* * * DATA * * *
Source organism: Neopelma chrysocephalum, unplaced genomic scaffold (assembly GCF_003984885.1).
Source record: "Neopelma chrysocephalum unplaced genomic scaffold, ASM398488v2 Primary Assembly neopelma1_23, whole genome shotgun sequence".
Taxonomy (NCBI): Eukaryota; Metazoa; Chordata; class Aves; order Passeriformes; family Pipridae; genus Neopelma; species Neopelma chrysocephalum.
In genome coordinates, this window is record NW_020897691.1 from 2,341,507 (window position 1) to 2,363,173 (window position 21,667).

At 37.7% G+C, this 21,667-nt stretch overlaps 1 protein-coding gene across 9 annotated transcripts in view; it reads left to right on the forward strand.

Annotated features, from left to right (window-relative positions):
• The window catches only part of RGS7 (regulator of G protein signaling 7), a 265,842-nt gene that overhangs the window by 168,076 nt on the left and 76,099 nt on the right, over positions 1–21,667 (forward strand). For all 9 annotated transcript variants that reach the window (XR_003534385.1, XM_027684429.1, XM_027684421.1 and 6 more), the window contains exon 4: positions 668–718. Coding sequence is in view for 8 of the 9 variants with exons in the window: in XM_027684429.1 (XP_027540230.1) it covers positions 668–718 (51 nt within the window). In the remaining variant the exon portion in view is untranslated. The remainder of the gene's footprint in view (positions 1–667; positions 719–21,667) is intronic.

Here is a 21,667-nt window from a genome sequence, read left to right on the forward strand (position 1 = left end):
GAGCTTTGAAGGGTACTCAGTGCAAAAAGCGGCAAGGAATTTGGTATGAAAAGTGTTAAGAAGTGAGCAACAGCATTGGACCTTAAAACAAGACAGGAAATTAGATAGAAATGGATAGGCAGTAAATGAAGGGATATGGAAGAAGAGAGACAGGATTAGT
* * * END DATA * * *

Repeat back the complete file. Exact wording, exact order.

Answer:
Source organism: Neopelma chrysocephalum, unplaced genomic scaffold (assembly GCF_003984885.1).
Source record: "Neopelma chrysocephalum unplaced genomic scaffold, ASM398488v2 Primary Assembly neopelma1_23, whole genome shotgun sequence".
Taxonomy (NCBI): Eukaryota; Metazoa; Chordata; class Aves; order Passeriformes; family Pipridae; genus Neopelma; species Neopelma chrysocephalum.
In genome coordinates, this window is record NW_020897691.1 from 2,341,507 (window position 1) to 2,363,173 (window position 21,667).

At 37.7% G+C, this 21,667-nt stretch overlaps 1 protein-coding gene across 9 annotated transcripts in view; it reads left to right on the forward strand.

Annotated features, from left to right (window-relative positions):
• The window catches only part of RGS7 (regulator of G protein signaling 7), a 265,842-nt gene that overhangs the window by 168,076 nt on the left and 76,099 nt on the right, over positions 1–21,667 (forward strand). For all 9 annotated transcript variants that reach the window (XR_003534385.1, XM_027684429.1, XM_027684421.1 and 6 more), the window contains exon 4: positions 668–718. Coding sequence is in view for 8 of the 9 variants with exons in the window: in XM_027684429.1 (XP_027540230.1) it covers positions 668–718 (51 nt within the window). In the remaining variant the exon portion in view is untranslated. The remainder of the gene's footprint in view (positions 1–667; positions 719–21,667) is intronic.

Here is a 21,667-nt window from a genome sequence, read left to right on the forward strand (position 1 = left end):
GAGCTTTGAAGGGTACTCAGTGCAAAAAGCGGCAAGGAATTTGGTATGAAAAGTGTTAAGAAGTGAGCAACAGCATTGGACCTTAAAACAAGACAGGAAATTAGATAGAAATGGATAGGCAGTAAATGAAGGGATATGGAAGAAGAGAGACAGGATTAGT